Isaac Mitchell drove seven hours to U.S. Bank Stadium for a four-minute workout — and a shot at stardom.
“It doesn’t get any better than this,” he said, sweating in the shadows of an obstacle course that would startle Indiana Jones more than a basket of snakes.
The 31-year-old Kansas University student had just bounced, swung, lunged and climbed his way through the set of “American Ninja Warrior,” NBC’s summer hit that set up camp in downtown Minneapolis in late May for two episodes, the first of which is scheduled to air July 9.
What’s as remarkable as the contestants’ physiques — they look like the offspring of Thor and Xena — is the fact that the show took so long to get here.
“Minnesota has become the heartbeat of ‘Ninja Warriors,’ ” said longtime co-host Matt Iseman, citing the more than half-dozen Ninja training gyms in the Twin Cities. He was practically swooning as he filmed outside the Vikings’ digs. “I swear to God, I want to go in there and throw some passes.”
Shooting on location comes with its own brand of obstacles.
It took the crew six days to assemble the course and state-of-the-art equipment, which lit up Medtronic Plaza in front of the stadium as shooting during two weekend nights extended through daybreak. (The reality series shoots at night to maximize the effect of its top-of-the-line lighting design.) Heavy winds four hours before the inaugural run forced techies to temporarily seek shelter.
Right before taping began, runners were told not to chew gum: “It looks horrible on camera!” Sideline reporter Kristine Leahy admitted that shooting all night can be hard on the body, but she gets by on coffee.
“It’s three cups,” she said, shortly before getting on social media as a crew member combed her hair. “But they’re like venti size.”
Being on the road is one reason the show draws an average of 5.9 million viewers a week and has lasted 10 seasons. Most of the free tickets allowing fans to gawk from the stands were snatched up instantly, despite the fact that some seatings started at 1 a.m. Those who didn’t get official passes leaned over the railings, cheering on everyone from professional Warrior Meagan Martin to a guy called “Tie-Dye Dad.”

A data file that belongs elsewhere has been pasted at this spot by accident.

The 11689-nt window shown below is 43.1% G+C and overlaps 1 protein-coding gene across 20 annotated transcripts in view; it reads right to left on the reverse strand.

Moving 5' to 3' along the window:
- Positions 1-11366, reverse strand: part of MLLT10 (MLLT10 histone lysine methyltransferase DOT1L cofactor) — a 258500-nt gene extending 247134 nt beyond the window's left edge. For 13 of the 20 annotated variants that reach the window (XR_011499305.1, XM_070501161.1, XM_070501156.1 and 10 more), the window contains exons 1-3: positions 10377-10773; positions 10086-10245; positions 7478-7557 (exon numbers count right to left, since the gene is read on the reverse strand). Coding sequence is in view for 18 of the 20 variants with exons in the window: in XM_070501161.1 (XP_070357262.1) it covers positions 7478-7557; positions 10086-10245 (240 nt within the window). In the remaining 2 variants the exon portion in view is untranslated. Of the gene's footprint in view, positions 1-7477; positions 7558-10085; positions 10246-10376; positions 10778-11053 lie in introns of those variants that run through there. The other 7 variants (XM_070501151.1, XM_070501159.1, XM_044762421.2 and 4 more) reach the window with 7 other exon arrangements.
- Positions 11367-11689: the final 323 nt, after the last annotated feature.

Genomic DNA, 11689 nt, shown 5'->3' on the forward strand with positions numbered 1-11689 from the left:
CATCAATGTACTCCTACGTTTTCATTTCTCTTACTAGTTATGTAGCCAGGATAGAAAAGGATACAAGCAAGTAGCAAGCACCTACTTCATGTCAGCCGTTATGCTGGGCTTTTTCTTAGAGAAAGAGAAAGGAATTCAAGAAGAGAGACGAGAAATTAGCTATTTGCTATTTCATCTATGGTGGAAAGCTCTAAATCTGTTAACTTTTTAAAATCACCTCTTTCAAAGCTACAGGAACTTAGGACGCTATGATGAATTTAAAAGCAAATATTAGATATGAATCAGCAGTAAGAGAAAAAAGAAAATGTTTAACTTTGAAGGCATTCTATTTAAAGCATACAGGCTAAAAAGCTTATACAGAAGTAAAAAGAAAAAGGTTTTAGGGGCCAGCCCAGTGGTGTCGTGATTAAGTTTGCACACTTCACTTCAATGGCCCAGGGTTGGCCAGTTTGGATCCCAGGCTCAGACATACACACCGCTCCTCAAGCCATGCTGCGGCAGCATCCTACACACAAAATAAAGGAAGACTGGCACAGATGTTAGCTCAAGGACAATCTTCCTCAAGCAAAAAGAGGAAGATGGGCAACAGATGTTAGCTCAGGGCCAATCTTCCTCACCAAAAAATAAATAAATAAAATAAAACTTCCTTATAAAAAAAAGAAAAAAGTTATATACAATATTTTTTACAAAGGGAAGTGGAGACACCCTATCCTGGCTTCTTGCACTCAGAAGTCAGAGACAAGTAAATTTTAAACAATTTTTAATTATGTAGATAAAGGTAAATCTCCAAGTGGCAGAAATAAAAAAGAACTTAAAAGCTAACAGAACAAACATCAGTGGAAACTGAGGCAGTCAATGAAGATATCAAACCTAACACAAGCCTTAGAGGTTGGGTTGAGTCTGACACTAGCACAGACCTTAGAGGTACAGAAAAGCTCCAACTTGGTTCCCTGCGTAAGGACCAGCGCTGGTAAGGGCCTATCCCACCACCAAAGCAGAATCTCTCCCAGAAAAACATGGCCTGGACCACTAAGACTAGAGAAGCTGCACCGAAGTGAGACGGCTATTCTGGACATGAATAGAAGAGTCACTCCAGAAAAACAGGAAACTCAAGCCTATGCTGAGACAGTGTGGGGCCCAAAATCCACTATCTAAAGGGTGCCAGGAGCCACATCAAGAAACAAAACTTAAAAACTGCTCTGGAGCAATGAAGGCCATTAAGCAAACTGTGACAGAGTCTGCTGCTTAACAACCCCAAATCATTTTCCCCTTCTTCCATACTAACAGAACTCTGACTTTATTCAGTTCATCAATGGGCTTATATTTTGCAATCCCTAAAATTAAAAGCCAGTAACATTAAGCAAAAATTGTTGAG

“It’s nice to capture the local flavor,” said Leahy, who had lunch at Manny’s Steakhouse before the Friday night taping and purchased scented candles at the downtown Target store for her hotel room. “It makes you connected to the rest of the world.”
St. Louis Park’s Sarah Schoback, a “Ninja Warrior” veteran, was more than thrilled that the show was finally on her home turf — but not as excited as her 5-year-old daughter, one of roughly 35 friends and family members who were on hand to support Mom.
“She asked if she would be on TV again,” said Schoback, who started her own Ninja gym, Edina’s Obstacle Academy, in 2016. “She’d much rather see herself on the screen than me.”
Schoback was all business right before her turn, jogging in place to get the blood flowing and taking deep breaths at the starting line. But in the hours leading up to the event, the 32-year-old was more than happy to serve as cultural ambassador, recommending Glam Doll Donuts to first-time visitors and warning competitors how the area’s humidity might make it harder to hold onto the course’s trapeze bars and hooks.
“Everyone can’t believe how clean it is here!” she said.
Eric Middleton, a Ph.D. candidate in the University of Minnesota’s Entomology Department, was so comfortable competing in his backyard that he challenged the hosts, who were perched atop the proceedings like emperors overseeing a gladiator combat, to eat spiders if he completed the course. Doing so meant reaching the top of an inwardly curved wall, a drill that tested the strength of calf muscles and the desire to defy gravity.
“This is really relaxing,” said Middleton, who, like Schoback, has had success in past seasons. “It’s much better than having to travel and stay in a hotel.”
Our tires would get punctured by throwing stars if we revealed whether these two old hands qualified for the Minneapolis finals — airing later this summer — or the Big Show in Las Vegas at season’s end. But we can say that in the first three hours of shooting, only two of 50 competitors made it to the top of the wall.
Schoback’s pregame analysis was right on; a lot of the athletes struggled to get a grip.
“I didn’t do as well as I would have liked,” Minneapolis personal trainer Jennifer Tavernier said minutes after her attempt. “On TV, they make it look like a piece of cake.”
Despite falling short of expectations, Tavernier was all smiles as she toweled off. In fact, all the contestants seemed thrilled to have had a shot at taming the Beast, even if they failed to conquer it.
“In other sports, if you have a bad night, your team picks you up. Here, it’s just you and the course,” said Charlie Bush, a Walmart employee from Utah.
That experience didn’t come cheap. Bush paid his own way to fly to Minneapolis. Out of 70,000 hopefuls who applied to compete this season, just 720 got invitations. And only one will take the $1 million prize. The rest will have to settle for very limited cash awards at each qualifying round — and stories to share with grandchildren after their knees give out.
“You hear about Minnesota Nice,” said co-host Akbar Gbajabiamila. “Now, the world will be learning they’re also Ninja Tough.”